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Tagalog Grammar Lite Appendix G Focus

Appendix G –Focus
In English, when you want to focus on some parts of a sentence you can stress the corresponding word. In Tagalog, we match the grammar with the type of word we want to focus on. For example, let’s take the sentence Maria gave Joe a car. From English grammar, Maria is the actor, a car is an object and Joe is the indirect object (IO). Stressing one of these results in the corresponding sentence below:
Maria gave Joe a car. = Nagbigay si Maria ng kotse kay Joe. (actor-focus)
Maria gave Joe a car. = Ibinigay ni Maria ang kotse kay Joe. (object-focus)
Maria gave Joe a car. = Binigyan ni Maria ng kotse si Joe. (indirect object-focus)
In Tagalog, there are 3 focuses: actor focus (AF), object focus (OF) and indirect object focus (IOF).
If you look carefully, you’ll notice there are 2 things that differ in the Tagalog sentences above.
1) The verb type (mag, i, an, etc). There is a relationship between the focus and the affix. For example, mag verbs are always AF. But the relationship isn’t always one-to-one, as noted in Table 4 below.
2) The forms (ang/ng/sa) of the actor, object and IO. Notice that for AF the actor takes ang-form, OF the object takes ang-form and IOF the IO takes ang-form. These are tabulated below.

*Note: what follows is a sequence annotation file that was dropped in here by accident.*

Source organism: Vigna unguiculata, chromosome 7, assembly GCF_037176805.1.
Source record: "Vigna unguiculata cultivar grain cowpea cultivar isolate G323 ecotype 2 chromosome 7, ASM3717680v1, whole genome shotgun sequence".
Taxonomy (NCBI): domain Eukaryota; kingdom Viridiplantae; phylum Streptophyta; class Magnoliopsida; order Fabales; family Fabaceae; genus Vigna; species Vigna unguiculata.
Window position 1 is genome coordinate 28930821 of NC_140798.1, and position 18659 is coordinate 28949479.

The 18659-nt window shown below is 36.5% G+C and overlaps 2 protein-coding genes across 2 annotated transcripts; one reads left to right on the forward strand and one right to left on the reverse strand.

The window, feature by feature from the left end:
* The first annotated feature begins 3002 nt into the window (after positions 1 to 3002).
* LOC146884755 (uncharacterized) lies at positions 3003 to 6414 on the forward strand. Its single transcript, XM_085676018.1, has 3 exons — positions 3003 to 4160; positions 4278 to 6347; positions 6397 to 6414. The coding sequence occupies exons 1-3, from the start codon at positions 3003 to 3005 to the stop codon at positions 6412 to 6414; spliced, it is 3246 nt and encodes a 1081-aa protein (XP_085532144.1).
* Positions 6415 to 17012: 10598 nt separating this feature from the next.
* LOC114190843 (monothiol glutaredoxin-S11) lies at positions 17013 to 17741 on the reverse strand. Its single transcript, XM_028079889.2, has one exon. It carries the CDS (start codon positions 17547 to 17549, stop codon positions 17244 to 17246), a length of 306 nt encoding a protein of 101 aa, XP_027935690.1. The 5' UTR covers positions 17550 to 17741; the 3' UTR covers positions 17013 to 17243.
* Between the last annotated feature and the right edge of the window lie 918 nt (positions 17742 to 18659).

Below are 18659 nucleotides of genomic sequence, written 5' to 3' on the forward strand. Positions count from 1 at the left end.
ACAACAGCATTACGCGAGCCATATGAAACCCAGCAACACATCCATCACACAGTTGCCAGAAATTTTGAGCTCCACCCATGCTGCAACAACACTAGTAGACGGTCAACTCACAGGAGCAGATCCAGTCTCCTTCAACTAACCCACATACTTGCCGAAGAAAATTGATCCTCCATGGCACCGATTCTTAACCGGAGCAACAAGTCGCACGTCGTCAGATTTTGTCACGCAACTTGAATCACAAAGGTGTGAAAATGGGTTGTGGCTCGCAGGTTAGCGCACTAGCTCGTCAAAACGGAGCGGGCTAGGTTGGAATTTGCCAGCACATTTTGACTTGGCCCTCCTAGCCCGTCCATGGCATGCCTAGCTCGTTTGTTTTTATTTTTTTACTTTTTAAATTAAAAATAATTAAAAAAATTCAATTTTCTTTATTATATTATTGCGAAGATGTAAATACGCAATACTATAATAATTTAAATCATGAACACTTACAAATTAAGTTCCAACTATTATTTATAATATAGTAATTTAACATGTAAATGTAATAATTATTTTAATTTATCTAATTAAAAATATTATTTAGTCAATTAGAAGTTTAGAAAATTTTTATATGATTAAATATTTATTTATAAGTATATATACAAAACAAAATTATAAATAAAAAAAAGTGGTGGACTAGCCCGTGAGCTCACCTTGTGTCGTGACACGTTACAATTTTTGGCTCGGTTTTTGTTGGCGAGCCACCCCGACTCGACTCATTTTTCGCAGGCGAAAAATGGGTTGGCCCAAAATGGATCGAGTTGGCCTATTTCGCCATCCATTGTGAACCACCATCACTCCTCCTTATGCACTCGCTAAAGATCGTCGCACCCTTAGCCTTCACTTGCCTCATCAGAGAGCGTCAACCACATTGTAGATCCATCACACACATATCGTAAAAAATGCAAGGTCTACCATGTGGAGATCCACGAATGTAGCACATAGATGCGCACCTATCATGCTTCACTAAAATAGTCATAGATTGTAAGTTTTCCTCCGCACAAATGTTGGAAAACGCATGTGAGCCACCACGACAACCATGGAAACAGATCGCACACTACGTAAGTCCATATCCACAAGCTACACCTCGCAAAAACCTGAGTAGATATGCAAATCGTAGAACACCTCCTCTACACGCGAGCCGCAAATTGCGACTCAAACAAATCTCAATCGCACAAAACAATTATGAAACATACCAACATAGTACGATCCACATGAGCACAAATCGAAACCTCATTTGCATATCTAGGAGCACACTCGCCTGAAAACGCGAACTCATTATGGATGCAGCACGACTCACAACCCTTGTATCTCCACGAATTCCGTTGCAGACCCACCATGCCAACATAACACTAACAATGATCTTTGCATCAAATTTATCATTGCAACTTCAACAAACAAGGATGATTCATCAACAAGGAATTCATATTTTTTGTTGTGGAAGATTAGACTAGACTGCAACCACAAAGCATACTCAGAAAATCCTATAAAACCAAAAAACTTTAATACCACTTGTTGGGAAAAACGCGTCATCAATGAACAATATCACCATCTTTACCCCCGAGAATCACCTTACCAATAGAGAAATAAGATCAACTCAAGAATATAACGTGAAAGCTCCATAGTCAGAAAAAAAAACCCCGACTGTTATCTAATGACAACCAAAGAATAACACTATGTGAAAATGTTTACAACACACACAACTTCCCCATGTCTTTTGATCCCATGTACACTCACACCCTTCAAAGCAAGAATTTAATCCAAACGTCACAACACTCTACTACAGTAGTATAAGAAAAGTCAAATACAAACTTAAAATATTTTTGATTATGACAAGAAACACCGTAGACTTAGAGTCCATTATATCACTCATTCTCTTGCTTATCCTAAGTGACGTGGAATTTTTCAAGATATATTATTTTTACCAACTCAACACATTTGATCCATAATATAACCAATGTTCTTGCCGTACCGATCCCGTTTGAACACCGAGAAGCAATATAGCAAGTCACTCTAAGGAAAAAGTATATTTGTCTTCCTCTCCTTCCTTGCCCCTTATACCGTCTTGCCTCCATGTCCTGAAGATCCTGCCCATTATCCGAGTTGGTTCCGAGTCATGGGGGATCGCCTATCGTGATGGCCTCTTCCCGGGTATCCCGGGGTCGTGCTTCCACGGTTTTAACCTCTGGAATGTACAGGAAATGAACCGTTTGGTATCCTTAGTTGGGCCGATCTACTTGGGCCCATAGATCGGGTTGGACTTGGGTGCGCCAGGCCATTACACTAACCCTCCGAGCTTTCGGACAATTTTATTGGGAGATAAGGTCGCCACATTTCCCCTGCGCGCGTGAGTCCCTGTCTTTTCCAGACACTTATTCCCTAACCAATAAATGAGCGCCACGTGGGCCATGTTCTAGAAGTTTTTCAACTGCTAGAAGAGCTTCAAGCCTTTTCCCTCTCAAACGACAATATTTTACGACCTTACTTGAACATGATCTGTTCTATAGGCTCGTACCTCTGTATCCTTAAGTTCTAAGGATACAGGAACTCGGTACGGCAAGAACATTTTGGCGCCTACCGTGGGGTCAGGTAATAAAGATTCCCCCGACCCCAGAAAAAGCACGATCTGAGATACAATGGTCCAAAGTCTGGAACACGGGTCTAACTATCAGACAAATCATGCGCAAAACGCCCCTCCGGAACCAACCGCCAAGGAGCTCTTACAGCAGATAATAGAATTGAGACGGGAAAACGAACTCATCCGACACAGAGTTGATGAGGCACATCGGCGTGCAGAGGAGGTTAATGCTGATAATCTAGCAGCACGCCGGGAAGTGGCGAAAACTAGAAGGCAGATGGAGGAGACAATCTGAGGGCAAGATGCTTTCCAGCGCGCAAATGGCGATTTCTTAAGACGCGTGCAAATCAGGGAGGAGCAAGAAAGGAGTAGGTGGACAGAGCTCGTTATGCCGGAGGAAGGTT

focusformactorobjectIOAFangngsaOFngangsaIOFngngangTable 3: Simple Focus vs Form
This little table comes in very handy and is relatively easy to memorize.
focus
affix
form
actor
object
IO
AF
mag
ang
ng
sa
um
ma
maka
makapag
magpa
OF
ma
ng
ang
sa
in
i
an
paki
pa
-in
IOF
i
ng
ng
ang
an
Table
4: Focus vs Affix vs Form
Although there are many more affixes in Tagalog, this table contains all the ones in the book.
Some Helpful Tips for Selecting Focus
To stress something other than object or IO, use AF
Let’s add to the previous example:
Maria gave Joe a car. = Nagbigay si Maria ng kotse sa Joe. (AF)
Maria gave Joe a car. = Ibinigay ni Maria ang kotse sa Joe. (OF)
Maria gave Joe a car. = Binigyan ni Maria ng kotse si Joe. (IOF)
Maria gave Joe a car. = Nagbigay si Maria ng kotse sa Joe. (AF)
Maria gave Joe a car. = Nagbigay si Maria ng kotse sa Joe. (AF)
Stressing a word isn’t the same as putting focus on it, but both are ways of drawing attention to a word. So when the question “how do you focus on something other than actors, objects and IOs?” comes up, the answer is technically “you don’t”. But you can emphasize other words in colloquial speech by stressing them, and just default to AF grammar since that’s usually the simplest for most learners. In other words, use AF unless you want to focus specifically on an object or IO.